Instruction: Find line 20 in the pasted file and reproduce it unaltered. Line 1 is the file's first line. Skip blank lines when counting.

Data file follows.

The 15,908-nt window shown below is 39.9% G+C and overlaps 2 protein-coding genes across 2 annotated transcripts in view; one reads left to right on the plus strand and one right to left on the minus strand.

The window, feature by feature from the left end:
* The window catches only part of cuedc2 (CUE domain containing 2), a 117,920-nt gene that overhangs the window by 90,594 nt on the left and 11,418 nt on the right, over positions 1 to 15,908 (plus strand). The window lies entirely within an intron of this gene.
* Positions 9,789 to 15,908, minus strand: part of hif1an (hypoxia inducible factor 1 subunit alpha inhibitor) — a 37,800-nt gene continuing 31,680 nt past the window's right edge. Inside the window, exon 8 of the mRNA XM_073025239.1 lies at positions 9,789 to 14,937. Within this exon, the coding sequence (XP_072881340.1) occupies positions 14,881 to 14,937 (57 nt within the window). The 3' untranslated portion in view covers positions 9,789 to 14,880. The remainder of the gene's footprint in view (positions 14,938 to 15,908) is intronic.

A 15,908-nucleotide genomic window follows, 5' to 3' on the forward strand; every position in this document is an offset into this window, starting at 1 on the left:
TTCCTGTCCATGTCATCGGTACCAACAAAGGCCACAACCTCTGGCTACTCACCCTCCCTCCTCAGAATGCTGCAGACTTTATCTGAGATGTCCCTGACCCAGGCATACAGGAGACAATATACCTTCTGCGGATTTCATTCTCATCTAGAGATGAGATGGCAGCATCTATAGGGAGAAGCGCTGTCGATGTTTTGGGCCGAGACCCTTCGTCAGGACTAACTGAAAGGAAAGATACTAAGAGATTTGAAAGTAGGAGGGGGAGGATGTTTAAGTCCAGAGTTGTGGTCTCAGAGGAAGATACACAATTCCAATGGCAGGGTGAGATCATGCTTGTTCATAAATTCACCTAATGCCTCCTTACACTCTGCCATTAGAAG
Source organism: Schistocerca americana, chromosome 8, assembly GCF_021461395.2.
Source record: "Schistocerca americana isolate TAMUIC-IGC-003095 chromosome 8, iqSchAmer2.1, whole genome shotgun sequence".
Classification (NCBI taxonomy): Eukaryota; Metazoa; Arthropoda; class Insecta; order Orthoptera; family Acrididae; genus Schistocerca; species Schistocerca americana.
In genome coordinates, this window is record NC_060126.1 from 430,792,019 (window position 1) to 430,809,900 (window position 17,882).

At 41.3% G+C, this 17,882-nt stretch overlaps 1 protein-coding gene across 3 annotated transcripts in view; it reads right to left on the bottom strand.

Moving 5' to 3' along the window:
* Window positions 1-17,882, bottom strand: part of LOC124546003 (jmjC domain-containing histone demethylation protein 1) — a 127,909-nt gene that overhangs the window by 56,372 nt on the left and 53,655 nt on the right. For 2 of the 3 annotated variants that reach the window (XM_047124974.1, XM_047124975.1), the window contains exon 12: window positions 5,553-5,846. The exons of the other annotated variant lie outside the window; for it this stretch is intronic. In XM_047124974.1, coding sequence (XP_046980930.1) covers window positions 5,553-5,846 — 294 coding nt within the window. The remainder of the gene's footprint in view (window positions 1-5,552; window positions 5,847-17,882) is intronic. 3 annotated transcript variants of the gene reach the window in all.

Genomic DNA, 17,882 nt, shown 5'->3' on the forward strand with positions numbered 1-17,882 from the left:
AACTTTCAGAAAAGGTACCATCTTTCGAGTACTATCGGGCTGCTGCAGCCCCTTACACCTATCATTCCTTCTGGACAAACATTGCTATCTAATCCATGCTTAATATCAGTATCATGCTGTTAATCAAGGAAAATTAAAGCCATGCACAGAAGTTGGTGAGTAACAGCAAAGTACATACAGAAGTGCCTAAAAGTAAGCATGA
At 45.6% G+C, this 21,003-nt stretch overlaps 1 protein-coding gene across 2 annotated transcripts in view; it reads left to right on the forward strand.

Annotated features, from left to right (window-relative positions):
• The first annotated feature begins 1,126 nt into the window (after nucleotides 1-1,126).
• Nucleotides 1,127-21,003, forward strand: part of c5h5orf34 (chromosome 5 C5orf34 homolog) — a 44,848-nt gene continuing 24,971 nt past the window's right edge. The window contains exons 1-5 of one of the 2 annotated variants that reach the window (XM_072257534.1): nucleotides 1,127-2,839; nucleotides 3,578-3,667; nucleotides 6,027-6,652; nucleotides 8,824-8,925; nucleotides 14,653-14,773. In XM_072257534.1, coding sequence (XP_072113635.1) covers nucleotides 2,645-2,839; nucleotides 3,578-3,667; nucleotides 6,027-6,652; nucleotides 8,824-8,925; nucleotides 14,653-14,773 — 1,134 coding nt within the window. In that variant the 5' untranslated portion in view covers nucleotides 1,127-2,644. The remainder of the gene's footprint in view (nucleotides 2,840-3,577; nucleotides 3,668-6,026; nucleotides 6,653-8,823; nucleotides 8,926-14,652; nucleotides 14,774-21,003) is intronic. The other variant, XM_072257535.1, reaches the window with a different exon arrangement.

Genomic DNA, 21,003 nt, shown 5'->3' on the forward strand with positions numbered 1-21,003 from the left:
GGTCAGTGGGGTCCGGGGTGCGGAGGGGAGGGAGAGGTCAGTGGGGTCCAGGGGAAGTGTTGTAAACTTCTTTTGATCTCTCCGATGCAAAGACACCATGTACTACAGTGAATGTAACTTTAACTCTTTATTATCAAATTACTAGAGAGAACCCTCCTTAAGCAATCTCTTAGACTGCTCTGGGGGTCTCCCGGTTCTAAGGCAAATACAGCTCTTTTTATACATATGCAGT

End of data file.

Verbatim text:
Genomic DNA, 21,003 nt, shown 5'->3' on the forward strand with positions numbered 1-21,003 from the left: